Screened out of housing?

Share your story and tell the government to protect dignified homes for all.

Too often, people trying to find affordable, dignified homes for themselves and their families are locked out of good places to live because of background checks, also known as “tenant screening.” But now we have a chance to tell the federal government about the problems people face when applying for housing. Tell your story to help hold landlords and background check companies accountable for the harms they cause, like charging too many fees, denying people housing because of past criminal or eviction records, denying people because of a credit check, or never telling people why they were denied.

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What is this?

The Federal Trade Commission and the Consumer Financial Protection Bureau are requesting information from the public about the housing application and background check process, or “tenant screening.” They need to hear about real people’s experiences applying for housing, so that they can protect people from harmful, discriminatory practices, and make it easier to get housing. You can read the government’s full request for information here and submit your comments using this form.

The information you share will be publicly available, but you can submit your comment anonymously if you do not want to use your name.

Download the RFI (PDF)

Why should I respond to this?

The information you submit will be read by government agencies that make and enforce rules for landlords and background check companies. These agencies will use the information you provide to identify and stop discriminatory tenant screening practices. For example, the government can sue landlords to stop them from denying people housing based on arrest records, or it can advise landlords not to deny people housing automatically because of an eviction record. Each person’s first-hand experience helps to paint a clearer picture of the problems that need to be addressed. You can also suggest actions the federal government should take to limit tenant screening practices.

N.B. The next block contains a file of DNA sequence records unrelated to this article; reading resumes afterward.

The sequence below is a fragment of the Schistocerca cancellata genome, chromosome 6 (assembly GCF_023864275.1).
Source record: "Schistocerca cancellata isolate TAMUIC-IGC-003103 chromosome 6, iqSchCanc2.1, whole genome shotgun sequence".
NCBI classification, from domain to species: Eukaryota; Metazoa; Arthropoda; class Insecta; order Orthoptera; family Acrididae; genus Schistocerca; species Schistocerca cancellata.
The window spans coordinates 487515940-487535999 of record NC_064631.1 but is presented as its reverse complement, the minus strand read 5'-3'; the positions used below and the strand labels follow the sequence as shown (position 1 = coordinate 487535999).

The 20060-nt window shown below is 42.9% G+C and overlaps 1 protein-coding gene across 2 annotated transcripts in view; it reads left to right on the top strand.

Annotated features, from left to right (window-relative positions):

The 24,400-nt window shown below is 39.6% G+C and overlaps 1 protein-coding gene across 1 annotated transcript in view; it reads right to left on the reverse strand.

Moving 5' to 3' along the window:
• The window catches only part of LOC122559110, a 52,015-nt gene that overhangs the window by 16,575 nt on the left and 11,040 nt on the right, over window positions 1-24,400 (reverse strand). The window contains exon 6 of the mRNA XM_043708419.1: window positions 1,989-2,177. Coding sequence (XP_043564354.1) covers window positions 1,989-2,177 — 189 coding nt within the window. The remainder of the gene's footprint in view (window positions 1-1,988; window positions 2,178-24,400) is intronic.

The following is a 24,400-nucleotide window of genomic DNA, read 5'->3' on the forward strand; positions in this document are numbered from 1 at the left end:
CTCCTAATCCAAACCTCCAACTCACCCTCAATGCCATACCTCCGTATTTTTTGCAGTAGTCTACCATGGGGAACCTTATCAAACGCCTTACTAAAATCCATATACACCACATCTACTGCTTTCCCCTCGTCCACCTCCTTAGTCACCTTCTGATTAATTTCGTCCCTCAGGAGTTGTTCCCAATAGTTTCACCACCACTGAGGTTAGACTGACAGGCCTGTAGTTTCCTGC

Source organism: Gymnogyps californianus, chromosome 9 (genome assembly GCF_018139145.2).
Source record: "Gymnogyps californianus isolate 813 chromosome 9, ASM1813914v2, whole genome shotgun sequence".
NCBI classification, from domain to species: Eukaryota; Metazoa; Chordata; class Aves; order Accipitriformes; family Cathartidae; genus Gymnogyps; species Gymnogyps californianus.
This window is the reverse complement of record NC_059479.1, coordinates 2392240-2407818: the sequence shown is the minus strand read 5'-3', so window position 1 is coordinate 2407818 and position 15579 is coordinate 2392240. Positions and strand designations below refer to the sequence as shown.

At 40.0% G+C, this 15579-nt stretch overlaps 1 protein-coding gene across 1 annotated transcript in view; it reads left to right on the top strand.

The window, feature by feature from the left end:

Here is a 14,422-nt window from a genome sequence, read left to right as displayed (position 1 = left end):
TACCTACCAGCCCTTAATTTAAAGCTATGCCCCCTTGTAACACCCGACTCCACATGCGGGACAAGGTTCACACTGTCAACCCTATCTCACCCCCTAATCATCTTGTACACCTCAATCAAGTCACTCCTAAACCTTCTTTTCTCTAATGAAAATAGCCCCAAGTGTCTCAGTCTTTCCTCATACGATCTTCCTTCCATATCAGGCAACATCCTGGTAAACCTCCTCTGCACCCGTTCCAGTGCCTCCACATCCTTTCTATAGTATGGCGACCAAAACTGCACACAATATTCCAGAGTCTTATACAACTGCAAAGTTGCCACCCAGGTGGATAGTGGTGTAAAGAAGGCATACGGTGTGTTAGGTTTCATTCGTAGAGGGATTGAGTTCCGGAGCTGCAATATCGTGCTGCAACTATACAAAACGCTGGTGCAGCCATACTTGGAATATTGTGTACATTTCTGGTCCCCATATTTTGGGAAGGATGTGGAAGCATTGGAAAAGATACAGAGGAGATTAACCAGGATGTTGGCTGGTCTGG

What kinds of information should I share?

Any information you can provide about your experiences with housing applications and background checks will be helpful, so tell your story! Be as clear and specific as you can, but your comment doesn’t need to be formal or follow a particular format or style. Even one paragraph that tells your side of the story is valuable.

Here are a few examples of the types of information that would be helpful to share. You do not need to answer all of these questions. Click here if you want to see the government’s full list of questions.

  • If you applied to a rental unit and were either denied or charged more money to live there (like a higher monthly rent, security deposit, or extra fees), did anyone tell you why you were denied or charged more? What, if anything, did they tell you?
  • If a landlord conducted a background check on you, were you told what would be included in the background check — for example, criminal, eviction, or credit history?
  • Have you been turned down for a rental unit because of your background? Share any details you can about your interactions with the landlord or property manager.
  • Have you ever tried to request a copy of your tenant screening report? What happened?
  • Have you ever tried to correct or dispute any information that the landlord found out about you through a background check? If so, what happened?
  • Have you faced problems applying for housing because of a disability or language barrier? If you raised this issue to the landlord, property manager, or tenant screening service, how did they respond?
  • Has a landlord ever told you that you received a tenant screening score? What, if anything, did they tell you about the score, why you got it, or where it came from? Were you denied housing because of the score?

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This website was created by the following organizations to make it easier for people who have been impacted by tenant screening to share their experiences in response to the FTC and CFPB’s request for information. Comments submitted through this form go directly to

For questions about this form, contact

People’s Tech Project supports social movements to win a future in which technology contributes to dignity, justice, and liberation, rather than exacerbating oppression and harm in the hands of big corporations and the state.

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PolicyLink is a national research and action institute advancing racial and economic equity. PolicyLink fights for a transformative future where housing supports health, community, and liberation.

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Upturn is a research and advocacy organization that works to advance justice in the design, governance, and use of technology. Upturn’s housing work is focused on understanding and challenging how tenant screening and records operate as barriers to housing.

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